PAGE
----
‘A Champion of the Last, Last and Lost’: Rev. Bradley Walmer Wins United Churches of Lycoming County’s 2022 Ecumenical Service Award | News, Sports, Jobs


In presenting the Rev. Bradley Walmer with this year’s Lycoming County United Churches Ecumenical Service Award, Pastor Tammey Aichner, Principal, listed Walmer’s many acts of service as pastor of the New Covenant United Church of Christ and for his work in the community.

“You teach us all, showing us what Jesus would do if he were walking our streets today; lifting up and serving Christ in his life of love and service to the faith community in Lycoming County and beyond; leading worship services in our many institutional settings; filling where there is a need”, Aichner said.

Aichner highlighted Walmer’s work with major student Bible studies at Penn College, as well as work with the Amado Community Council. “toward human rights and justice for all by advocating for economic and racial justice.”

“You seek to understand others instead of judging. You become a face the community recognizes as an advocate for the last, the last, and the lost.” she said of Walmer.

“This is a total surprise…I don’t know what to say other than thank you” Walmer told attendees at the UCLC annual meeting.

It was announced at the meeting that Rise-Up Bakery has now become one of the UCLC ministries. Other ministries include Shepherd of the Streets, Food Pantry, and Campus Ministry.

The evening’s featured speakers focused on “The place we call home” and included representatives from American Rescue Workers, Family Promise, Sojourner Truth Ministries, and Journey House, all of whom serve the homeless population in the community.

“We often hear people say that there are no homeless people in Williamsport. I don’t see anyone sleeping on the street, but there have been people sleeping on the street, but fortunately thanks to the agencies here today, a lot of people don’t have to sleep on the street.” said Valerie Fessler, director of development and community engagement at ARW.

The agency, which operates three emergency homeless shelters, Fessler said, has 70 different people sheltering at its facility on any given night.

Rescue Workers also operates a food pantry in partnership with the Central Pennsylvania Food Bank where, Fessler said, 500,000 pounds are distributed annually to 4,000 families.

Although it operates primarily as a soup kitchen and serves about 32,000 meals a year, Sojourner Truth Ministries also runs an after-school children’s program and a home for women emerging from homelessness at House of Hope, according to Pastor Angelique. Labadie-Cihanowyz. , director.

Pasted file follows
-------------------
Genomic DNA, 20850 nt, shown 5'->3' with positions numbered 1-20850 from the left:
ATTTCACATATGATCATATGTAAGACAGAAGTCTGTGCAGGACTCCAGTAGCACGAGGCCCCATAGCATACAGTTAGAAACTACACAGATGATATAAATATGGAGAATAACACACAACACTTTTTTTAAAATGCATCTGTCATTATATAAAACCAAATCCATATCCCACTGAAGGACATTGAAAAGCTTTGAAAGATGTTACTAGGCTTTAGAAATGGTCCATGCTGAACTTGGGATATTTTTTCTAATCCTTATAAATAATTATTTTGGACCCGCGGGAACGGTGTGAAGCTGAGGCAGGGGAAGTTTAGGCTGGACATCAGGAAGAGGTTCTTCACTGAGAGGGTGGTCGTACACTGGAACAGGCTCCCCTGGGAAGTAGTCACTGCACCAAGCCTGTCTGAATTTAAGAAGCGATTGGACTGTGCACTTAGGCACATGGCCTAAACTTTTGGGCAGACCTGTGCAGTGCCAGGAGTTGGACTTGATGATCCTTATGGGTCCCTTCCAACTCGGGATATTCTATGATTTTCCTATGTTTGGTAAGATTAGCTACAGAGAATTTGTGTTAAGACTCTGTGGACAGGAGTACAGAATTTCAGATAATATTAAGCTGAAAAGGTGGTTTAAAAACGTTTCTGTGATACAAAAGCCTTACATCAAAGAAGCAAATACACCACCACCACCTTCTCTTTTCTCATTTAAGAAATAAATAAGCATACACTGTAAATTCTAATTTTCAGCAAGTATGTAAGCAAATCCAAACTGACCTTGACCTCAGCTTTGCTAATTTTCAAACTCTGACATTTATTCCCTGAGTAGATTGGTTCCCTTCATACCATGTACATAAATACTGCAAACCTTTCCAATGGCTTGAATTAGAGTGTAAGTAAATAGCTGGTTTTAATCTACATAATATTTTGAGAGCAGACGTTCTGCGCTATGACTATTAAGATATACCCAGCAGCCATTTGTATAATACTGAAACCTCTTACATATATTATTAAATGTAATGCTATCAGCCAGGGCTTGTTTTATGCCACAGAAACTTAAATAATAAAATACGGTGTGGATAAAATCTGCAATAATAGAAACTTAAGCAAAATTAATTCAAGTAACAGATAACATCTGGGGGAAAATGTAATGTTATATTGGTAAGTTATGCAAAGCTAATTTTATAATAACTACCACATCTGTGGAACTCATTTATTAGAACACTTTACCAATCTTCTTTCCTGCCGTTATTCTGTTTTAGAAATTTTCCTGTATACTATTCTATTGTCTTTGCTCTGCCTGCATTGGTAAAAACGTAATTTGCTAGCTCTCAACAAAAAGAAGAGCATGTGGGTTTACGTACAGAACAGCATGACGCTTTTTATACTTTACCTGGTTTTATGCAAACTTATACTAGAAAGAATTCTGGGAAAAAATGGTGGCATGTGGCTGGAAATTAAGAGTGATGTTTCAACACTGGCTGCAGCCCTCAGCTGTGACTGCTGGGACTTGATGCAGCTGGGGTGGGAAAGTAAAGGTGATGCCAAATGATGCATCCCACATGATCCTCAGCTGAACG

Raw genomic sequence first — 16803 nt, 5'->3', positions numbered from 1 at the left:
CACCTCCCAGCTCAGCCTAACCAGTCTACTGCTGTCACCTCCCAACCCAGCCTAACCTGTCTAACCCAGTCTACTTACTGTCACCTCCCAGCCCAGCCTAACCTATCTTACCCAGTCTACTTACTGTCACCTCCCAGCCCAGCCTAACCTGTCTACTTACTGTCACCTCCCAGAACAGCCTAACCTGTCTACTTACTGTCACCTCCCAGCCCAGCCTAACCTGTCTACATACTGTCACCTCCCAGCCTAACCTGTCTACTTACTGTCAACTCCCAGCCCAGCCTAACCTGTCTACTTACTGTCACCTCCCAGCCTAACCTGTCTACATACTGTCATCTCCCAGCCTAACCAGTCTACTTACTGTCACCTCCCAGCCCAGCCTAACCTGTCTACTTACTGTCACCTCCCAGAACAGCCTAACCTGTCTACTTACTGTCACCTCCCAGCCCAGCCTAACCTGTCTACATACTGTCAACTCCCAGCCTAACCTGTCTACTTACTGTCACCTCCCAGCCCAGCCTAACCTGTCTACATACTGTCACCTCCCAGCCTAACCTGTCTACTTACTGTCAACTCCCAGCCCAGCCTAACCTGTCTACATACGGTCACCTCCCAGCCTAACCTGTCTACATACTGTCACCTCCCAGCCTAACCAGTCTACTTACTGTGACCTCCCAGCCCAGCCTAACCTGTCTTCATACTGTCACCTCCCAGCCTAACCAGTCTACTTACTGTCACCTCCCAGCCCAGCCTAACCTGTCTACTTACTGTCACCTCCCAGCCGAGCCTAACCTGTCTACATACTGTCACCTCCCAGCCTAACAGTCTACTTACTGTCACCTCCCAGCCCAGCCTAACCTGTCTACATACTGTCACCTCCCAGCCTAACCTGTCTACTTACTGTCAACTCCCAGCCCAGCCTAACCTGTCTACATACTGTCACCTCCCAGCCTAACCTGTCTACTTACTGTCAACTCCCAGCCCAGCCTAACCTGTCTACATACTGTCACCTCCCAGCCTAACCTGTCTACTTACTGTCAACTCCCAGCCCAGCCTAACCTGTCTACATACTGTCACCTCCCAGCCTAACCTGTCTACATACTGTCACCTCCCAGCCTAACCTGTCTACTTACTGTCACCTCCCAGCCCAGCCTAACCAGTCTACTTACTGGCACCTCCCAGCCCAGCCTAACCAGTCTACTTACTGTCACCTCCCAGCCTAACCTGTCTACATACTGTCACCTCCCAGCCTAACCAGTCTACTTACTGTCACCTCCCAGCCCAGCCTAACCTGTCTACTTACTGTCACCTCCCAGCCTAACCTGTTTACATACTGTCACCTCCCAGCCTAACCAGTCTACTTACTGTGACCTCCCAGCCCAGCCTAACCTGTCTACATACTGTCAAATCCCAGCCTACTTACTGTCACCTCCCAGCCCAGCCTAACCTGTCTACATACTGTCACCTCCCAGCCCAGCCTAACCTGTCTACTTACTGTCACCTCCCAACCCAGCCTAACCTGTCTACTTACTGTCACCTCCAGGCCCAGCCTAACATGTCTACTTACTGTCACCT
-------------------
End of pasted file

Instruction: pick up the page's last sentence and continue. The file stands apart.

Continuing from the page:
Part of the program at House of Hope includes teaching women life skills.

“We have identified 60 life skills that people need based on interviews with people who have experienced homelessness,” she said.

Labadie-Cihanowyz shared that the need is great and House of Hope is hiring additional staff for the program.

“We’re not here to judge you, but we encourage people in their sobriety and just do the right thing and share Jesus Christ with people in the meantime.” she said.

Also speaking at the event, Jenny Hull, executive director of Lycoming County Family Promise, invited meeting attendees to imagine what a homeless person looks like.

“Did you see me? Probably not. We usually think of the guy who lives under the bridge drinking out of a paper bag.” she said.

She shared that at one point, she had been homeless.

“What we have now with Family Promise is a holistic approach to homeless families,” she said.

Family Promise offers a rotating shelter where they partner with churches, where families can stay in the program three, nine months or more, depending on the housing market. They also have a United Way grant where if they can save up to $2,000, United Way will match those funds.

“Many times people who come from nowhere do not understand that they can overcome that day in which they are living, get out of the crisis and have a goal for the future. That is the hope we offer at Family Promise.” Hull said.

Operating as a ministry of New Covenant UCC, Journey House opened its doors in 2007 to offer shelter to homeless families, the only agency doing so at the time.

Since then they have served more than 100 adults and 200 children, according to Rhonda McDonald, executive director.

“One of the unique things about our program is that it’s about self-sufficiency,” McDonald said.

“We require that they be employed, that they get a job if they come there and don’t have a job. It’s about being self-sufficient when you leave so you never have to endure homelessness again.” she said.

Another unique thing about the program at Journey House is that they provide everything for the family to move into a fully furnished two-bedroom apartment when they arrive, and if they successfully complete the program, they can take all of that with them.

Speakers expressed concern for those they serve due to the economy and lack of affordable housing.

“All of our agencies will be affected. We are constantly getting calls and I have about eight applications right now for families who have already been evicted and either live with someone or are in one of the shelters and are trying to find a place.” McDonald said.



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